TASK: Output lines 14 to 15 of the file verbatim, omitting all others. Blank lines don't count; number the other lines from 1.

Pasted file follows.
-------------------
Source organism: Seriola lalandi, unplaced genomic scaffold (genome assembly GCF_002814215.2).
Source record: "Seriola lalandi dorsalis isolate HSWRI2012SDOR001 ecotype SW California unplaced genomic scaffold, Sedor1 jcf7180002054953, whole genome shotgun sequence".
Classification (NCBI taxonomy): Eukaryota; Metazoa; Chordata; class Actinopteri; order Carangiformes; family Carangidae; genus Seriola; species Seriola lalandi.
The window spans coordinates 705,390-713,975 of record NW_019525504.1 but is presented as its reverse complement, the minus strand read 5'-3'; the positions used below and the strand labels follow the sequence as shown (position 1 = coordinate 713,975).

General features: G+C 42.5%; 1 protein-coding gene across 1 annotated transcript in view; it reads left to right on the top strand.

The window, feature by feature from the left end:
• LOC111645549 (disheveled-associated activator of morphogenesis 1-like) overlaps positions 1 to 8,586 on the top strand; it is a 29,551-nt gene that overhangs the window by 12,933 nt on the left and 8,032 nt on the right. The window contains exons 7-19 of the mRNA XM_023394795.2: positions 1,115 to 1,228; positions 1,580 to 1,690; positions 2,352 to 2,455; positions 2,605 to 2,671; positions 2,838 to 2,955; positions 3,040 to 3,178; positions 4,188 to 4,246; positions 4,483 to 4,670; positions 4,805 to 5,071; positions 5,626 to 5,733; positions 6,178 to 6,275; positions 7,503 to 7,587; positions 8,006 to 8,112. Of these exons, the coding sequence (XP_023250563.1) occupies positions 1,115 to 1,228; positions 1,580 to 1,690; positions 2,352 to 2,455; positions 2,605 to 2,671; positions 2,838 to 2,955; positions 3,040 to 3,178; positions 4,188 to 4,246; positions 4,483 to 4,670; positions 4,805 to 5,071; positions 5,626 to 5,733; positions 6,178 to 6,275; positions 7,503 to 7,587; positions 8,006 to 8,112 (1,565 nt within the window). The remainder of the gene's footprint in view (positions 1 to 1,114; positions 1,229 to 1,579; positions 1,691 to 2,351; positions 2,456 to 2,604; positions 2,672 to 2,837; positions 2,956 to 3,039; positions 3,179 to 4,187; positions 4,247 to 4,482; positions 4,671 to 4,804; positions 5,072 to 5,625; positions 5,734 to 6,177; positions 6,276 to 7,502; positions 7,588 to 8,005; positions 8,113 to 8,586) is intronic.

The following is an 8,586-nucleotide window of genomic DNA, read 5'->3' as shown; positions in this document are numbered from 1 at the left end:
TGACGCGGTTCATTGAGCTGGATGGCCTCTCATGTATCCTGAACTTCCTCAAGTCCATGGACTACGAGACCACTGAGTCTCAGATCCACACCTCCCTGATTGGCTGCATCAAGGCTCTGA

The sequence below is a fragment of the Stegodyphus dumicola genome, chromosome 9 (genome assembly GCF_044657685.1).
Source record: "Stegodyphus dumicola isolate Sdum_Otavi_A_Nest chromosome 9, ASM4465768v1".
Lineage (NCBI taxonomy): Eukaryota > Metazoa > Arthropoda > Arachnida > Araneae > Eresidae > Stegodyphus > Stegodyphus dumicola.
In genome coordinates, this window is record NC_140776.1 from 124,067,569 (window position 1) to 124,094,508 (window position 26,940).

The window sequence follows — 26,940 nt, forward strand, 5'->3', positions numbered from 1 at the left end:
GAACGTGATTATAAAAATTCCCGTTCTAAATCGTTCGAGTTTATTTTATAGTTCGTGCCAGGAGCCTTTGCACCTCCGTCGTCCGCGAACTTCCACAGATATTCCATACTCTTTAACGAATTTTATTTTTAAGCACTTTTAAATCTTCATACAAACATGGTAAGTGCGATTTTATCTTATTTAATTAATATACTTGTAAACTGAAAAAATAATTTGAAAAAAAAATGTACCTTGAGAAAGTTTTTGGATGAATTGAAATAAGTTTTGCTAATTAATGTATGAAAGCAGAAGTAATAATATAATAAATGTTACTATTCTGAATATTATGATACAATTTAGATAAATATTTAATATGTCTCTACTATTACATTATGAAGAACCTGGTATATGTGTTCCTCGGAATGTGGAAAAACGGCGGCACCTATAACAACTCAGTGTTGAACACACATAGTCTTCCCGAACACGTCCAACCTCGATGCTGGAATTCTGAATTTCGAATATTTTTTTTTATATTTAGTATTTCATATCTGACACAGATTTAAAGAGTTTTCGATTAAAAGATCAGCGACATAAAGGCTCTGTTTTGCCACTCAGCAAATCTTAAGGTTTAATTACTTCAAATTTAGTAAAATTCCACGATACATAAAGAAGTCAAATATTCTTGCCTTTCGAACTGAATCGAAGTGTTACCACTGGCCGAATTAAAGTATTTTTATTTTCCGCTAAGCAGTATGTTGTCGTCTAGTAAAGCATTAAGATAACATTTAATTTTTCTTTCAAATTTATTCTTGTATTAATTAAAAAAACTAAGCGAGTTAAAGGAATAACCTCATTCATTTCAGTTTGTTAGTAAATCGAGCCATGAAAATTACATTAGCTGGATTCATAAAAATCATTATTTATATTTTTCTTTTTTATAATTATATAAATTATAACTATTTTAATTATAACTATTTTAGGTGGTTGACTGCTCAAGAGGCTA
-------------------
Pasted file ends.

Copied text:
The window sequence follows — 26,940 nt, forward strand, 5'->3', positions numbered from 1 at the left end:
GAACGTGATTATAAAAATTCCCGTTCTAAATCGTTCGAGTTTATTTTATAGTTCGTGCCAGGAGCCTTTGCACCTCCGTCGTCCGCGAACTTCCACAGATATTCCATACTCTTTAACGAATTTTATTTTTAAGCACTTTTAAATCTTCATACAAACATGGTAAGTGCGATTTTATCTTATTTAATTAATATACTTGTAAACTGAAAAAATAATTTGAAAAAAAAATGTACCTTGAGAAAGTTTTTGGATGAATTGAAATAAGTTTTGCTAATTAATGTATGAAAGCAGAAGTAATAATATAATAAATGTTACTATTCTGAATATTATGATACAATTTAGATAAATATTTAATATGTCTCTACTATTACATTATGAAGAACCTGGTATATGTGTTCCTCGGAATGTGGAAAAACGGCGGCACCTATAACAACTCAGTGTTGAACACACATAGTCTTCCCGAACACGTCCAACCTCGATGCTGGAATTCTGAATTTCGAATATTTTTTTTTATATTTAGTATTTCATATCTGACACAGATTTAAAGAGTTTTCGATTAAAAGATCAGCGACATAAAGGCTCTGTTTTGCCACTCAGCAAATCTTAAGGTTTAATTACTTCAAATTTAGTAAAATTCCACGATACATAAAGAAGTCAAATATTCTTGCCTTTCGAACTGAATCGAAGTGTTACCACTGGCCGAATTAAAGTATTTTTATTTTCCGCTAAGCAGTATGTTGTCGTCTAGTAAAGCATTAAGATAACATTTAATTTTTCTTTCAAATTTATTCTTGTATTAATTAAAAAAACTAAGCGAGTTAAAGGAATAACCTCATTCATTTCAGTTTGTTAGTAAATCGAGCCATGAAAATTACATTAGCTGGATTCATAAAAATCATTATTTATATTTTTCTTTTTTATAATTATATAAATTATAACTATTTTAATTATAACTATTTTAGGTGGTTGACTGCTCAAGAGGCTA